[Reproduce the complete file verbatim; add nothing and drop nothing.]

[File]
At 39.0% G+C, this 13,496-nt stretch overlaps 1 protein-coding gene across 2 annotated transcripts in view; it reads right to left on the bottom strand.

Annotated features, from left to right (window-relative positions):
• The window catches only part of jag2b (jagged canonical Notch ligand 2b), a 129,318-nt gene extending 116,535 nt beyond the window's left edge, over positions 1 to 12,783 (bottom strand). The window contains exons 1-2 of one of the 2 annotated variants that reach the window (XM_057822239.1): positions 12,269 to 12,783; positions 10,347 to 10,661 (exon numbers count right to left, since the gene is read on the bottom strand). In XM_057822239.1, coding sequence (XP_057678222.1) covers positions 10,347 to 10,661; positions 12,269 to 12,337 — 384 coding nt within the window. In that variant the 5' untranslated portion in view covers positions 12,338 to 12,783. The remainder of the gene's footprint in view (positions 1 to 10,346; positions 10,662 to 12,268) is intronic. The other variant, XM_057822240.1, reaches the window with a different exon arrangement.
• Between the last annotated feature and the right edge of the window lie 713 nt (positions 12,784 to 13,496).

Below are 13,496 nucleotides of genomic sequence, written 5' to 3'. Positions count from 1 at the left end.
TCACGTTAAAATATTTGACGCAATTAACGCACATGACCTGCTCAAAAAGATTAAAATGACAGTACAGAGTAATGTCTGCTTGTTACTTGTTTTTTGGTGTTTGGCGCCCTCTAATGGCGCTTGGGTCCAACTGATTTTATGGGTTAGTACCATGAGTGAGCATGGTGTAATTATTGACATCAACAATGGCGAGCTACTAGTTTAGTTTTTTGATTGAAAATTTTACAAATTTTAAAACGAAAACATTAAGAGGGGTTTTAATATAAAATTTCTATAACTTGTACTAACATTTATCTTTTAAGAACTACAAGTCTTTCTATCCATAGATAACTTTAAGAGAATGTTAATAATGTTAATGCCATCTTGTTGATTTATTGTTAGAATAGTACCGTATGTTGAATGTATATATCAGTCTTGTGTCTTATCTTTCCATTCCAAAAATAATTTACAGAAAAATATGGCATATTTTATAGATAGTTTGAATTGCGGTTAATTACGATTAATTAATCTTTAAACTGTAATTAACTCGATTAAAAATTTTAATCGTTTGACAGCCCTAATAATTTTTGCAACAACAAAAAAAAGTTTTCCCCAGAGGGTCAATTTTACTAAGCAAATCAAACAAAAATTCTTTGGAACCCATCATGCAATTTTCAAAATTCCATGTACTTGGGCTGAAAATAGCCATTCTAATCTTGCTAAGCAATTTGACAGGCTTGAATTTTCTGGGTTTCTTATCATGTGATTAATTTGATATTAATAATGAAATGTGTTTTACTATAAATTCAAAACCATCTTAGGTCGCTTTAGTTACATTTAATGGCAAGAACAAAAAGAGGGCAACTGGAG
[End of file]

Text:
At 39.0% G+C, this 13,496-nt stretch overlaps 1 protein-coding gene across 2 annotated transcripts in view; it reads right to left on the bottom strand.

Annotated features, from left to right (window-relative positions):
• The window catches only part of jag2b (jagged canonical Notch ligand 2b), a 129,318-nt gene extending 116,535 nt beyond the window's left edge, over positions 1 to 12,783 (bottom strand). The window contains exons 1-2 of one of the 2 annotated variants that reach the window (XM_057822239.1): positions 12,269 to 12,783; positions 10,347 to 10,661 (exon numbers count right to left, since the gene is read on the bottom strand). In XM_057822239.1, coding sequence (XP_057678222.1) covers positions 10,347 to 10,661; positions 12,269 to 12,337 — 384 coding nt within the window. In that variant the 5' untranslated portion in view covers positions 12,338 to 12,783. The remainder of the gene's footprint in view (positions 1 to 10,346; positions 10,662 to 12,268) is intronic. The other variant, XM_057822240.1, reaches the window with a different exon arrangement.
• Between the last annotated feature and the right edge of the window lie 713 nt (positions 12,784 to 13,496).

Below are 13,496 nucleotides of genomic sequence, written 5' to 3'. Positions count from 1 at the left end.
TCACGTTAAAATATTTGACGCAATTAACGCACATGACCTGCTCAAAAAGATTAAAATGACAGTACAGAGTAATGTCTGCTTGTTACTTGTTTTTTGGTGTTTGGCGCCCTCTAATGGCGCTTGGGTCCAACTGATTTTATGGGTTAGTACCATGAGTGAGCATGGTGTAATTATTGACATCAACAATGGCGAGCTACTAGTTTAGTTTTTTGATTGAAAATTTTACAAATTTTAAAACGAAAACATTAAGAGGGGTTTTAATATAAAATTTCTATAACTTGTACTAACATTTATCTTTTAAGAACTACAAGTCTTTCTATCCATAGATAACTTTAAGAGAATGTTAATAATGTTAATGCCATCTTGTTGATTTATTGTTAGAATAGTACCGTATGTTGAATGTATATATCAGTCTTGTGTCTTATCTTTCCATTCCAAAAATAATTTACAGAAAAATATGGCATATTTTATAGATAGTTTGAATTGCGGTTAATTACGATTAATTAATCTTTAAACTGTAATTAACTCGATTAAAAATTTTAATCGTTTGACAGCCCTAATAATTTTTGCAACAACAAAAAAAAGTTTTCCCCAGAGGGTCAATTTTACTAAGCAAATCAAACAAAAATTCTTTGGAACCCATCATGCAATTTTCAAAATTCCATGTACTTGGGCTGAAAATAGCCATTCTAATCTTGCTAAGCAATTTGACAGGCTTGAATTTTCTGGGTTTCTTATCATGTGATTAATTTGATATTAATAATGAAATGTGTTTTACTATAAATTCAAAACCATCTTAGGTCGCTTTAGTTACATTTAATGGCAAGAACAAAAAGAGGGCAACTGGAG